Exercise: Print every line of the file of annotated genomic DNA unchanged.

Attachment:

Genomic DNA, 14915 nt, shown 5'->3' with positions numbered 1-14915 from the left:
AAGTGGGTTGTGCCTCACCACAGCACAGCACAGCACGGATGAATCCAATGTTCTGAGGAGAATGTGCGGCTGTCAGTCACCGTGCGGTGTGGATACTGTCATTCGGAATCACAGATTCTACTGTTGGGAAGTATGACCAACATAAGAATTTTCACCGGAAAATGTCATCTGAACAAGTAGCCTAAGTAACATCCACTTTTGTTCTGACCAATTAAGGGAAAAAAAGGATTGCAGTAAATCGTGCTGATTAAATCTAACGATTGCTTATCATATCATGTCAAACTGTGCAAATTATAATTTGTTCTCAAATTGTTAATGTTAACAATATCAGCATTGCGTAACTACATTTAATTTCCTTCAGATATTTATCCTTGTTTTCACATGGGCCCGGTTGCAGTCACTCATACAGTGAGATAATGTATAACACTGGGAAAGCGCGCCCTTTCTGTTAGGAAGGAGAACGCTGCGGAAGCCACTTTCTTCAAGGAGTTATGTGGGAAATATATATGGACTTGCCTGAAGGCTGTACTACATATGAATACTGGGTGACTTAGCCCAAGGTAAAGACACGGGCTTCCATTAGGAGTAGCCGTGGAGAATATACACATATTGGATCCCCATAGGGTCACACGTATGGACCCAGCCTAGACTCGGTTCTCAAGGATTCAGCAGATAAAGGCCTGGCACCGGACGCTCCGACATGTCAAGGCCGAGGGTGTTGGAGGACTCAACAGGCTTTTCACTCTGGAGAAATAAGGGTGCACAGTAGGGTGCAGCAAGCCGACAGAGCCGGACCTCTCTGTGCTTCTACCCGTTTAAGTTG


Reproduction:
Genomic DNA, 14915 nt, shown 5'->3' with positions numbered 1-14915 from the left:
AAGTGGGTTGTGCCTCACCACAGCACAGCACAGCACGGATGAATCCAATGTTCTGAGGAGAATGTGCGGCTGTCAGTCACCGTGCGGTGTGGATACTGTCATTCGGAATCACAGATTCTACTGTTGGGAAGTATGACCAACATAAGAATTTTCACCGGAAAATGTCATCTGAACAAGTAGCCTAAGTAACATCCACTTTTGTTCTGACCAATTAAGGGAAAAAAAGGATTGCAGTAAATCGTGCTGATTAAATCTAACGATTGCTTATCATATCATGTCAAACTGTGCAAATTATAATTTGTTCTCAAATTGTTAATGTTAACAATATCAGCATTGCGTAACTACATTTAATTTCCTTCAGATATTTATCCTTGTTTTCACATGGGCCCGGTTGCAGTCACTCATACAGTGAGATAATGTATAACACTGGGAAAGCGCGCCCTTTCTGTTAGGAAGGAGAACGCTGCGGAAGCCACTTTCTTCAAGGAGTTATGTGGGAAATATATATGGACTTGCCTGAAGGCTGTACTACATATGAATACTGGGTGACTTAGCCCAAGGTAAAGACACGGGCTTCCATTAGGAGTAGCCGTGGAGAATATACACATATTGGATCCCCATAGGGTCACACGTATGGACCCAGCCTAGACTCGGTTCTCAAGGATTCAGCAGATAAAGGCCTGGCACCGGACGCTCCGACATGTCAAGGCCGAGGGTGTTGGAGGACTCAACAGGCTTTTCACTCTGGAGAAATAAGGGTGCACAGTAGGGTGCAGCAAGCCGACAGAGCCGGACCTCTCTGTGCTTCTACCCGTTTAAGTTG